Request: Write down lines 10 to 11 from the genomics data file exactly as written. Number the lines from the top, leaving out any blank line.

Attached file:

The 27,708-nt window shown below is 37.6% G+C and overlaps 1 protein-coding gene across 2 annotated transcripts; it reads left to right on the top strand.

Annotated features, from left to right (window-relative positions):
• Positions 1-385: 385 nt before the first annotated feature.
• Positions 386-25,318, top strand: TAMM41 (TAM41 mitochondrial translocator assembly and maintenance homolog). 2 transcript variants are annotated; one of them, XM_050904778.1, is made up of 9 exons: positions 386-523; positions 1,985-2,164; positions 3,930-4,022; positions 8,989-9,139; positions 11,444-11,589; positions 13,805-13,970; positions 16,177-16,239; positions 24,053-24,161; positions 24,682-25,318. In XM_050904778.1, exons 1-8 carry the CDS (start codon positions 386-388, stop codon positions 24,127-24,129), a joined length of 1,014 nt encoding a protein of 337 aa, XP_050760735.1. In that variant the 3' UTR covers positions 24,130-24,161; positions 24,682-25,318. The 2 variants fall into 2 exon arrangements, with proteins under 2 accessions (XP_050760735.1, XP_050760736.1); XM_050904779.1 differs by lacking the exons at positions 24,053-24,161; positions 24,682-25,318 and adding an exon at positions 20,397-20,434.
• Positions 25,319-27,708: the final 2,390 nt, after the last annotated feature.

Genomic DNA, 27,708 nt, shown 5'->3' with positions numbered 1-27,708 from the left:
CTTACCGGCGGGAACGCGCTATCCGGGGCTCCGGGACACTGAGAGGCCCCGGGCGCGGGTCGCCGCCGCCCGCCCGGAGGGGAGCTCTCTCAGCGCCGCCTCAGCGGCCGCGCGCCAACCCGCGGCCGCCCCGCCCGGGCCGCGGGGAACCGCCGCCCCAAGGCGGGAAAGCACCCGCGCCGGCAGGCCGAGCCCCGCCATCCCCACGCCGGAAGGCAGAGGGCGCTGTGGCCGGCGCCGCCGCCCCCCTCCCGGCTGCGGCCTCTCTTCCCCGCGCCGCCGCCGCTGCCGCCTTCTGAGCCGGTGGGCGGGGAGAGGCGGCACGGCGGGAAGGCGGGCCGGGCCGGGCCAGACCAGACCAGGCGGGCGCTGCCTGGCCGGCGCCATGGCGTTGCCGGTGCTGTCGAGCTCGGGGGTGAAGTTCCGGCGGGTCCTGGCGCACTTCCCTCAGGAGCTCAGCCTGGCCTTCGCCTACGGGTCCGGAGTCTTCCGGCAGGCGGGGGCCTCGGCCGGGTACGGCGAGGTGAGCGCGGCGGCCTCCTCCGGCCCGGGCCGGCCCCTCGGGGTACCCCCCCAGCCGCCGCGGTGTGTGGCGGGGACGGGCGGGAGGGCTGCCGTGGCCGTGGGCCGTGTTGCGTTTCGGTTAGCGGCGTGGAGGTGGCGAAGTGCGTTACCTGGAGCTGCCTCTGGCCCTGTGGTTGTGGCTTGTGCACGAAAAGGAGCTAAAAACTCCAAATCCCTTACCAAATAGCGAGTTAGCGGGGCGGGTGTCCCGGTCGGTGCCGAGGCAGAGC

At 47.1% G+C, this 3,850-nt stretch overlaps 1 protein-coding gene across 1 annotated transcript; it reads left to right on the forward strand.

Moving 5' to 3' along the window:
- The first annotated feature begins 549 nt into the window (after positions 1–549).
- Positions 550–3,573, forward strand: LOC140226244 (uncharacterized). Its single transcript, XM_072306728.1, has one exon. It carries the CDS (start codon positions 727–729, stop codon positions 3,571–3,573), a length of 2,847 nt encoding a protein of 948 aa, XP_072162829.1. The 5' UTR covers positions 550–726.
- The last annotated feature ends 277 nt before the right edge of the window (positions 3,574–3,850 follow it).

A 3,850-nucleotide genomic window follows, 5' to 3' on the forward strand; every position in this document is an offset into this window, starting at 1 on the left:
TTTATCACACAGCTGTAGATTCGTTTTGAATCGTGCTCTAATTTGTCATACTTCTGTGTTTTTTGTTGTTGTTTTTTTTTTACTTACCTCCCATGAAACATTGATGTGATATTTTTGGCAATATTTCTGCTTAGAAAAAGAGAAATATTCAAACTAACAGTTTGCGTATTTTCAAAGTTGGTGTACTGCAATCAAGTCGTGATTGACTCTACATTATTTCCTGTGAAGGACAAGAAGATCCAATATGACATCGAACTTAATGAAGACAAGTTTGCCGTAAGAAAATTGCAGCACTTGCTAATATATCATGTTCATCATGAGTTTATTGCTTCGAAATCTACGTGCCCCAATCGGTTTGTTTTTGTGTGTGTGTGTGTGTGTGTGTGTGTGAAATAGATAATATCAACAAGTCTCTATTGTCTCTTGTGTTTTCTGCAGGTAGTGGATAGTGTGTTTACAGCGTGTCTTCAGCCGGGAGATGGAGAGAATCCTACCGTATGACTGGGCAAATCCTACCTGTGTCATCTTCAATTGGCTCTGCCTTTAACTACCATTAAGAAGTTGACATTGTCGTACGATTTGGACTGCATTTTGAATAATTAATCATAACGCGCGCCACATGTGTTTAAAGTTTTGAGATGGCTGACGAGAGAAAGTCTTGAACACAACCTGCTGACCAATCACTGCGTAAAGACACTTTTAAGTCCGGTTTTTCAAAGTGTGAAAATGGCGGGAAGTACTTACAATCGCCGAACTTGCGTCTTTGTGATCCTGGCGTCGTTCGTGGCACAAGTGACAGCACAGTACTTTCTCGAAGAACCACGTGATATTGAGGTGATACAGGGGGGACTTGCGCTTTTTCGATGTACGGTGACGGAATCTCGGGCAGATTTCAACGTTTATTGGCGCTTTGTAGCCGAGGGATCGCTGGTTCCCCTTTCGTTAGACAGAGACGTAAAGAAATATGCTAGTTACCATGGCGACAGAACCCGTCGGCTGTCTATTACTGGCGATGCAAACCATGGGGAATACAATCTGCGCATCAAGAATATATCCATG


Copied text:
- The first annotated feature begins 549 nt into the window (after positions 1–549).
- Positions 550–3,573, forward strand: LOC140226244 (uncharacterized). Its single transcript, XM_072306728.1, has one exon. It carries the CDS (start codon positions 727–729, stop codon positions 3,571–3,573), a length of 2,847 nt encoding a protein of 948 aa, XP_072162829.1. The 5' UTR covers positions 550–726.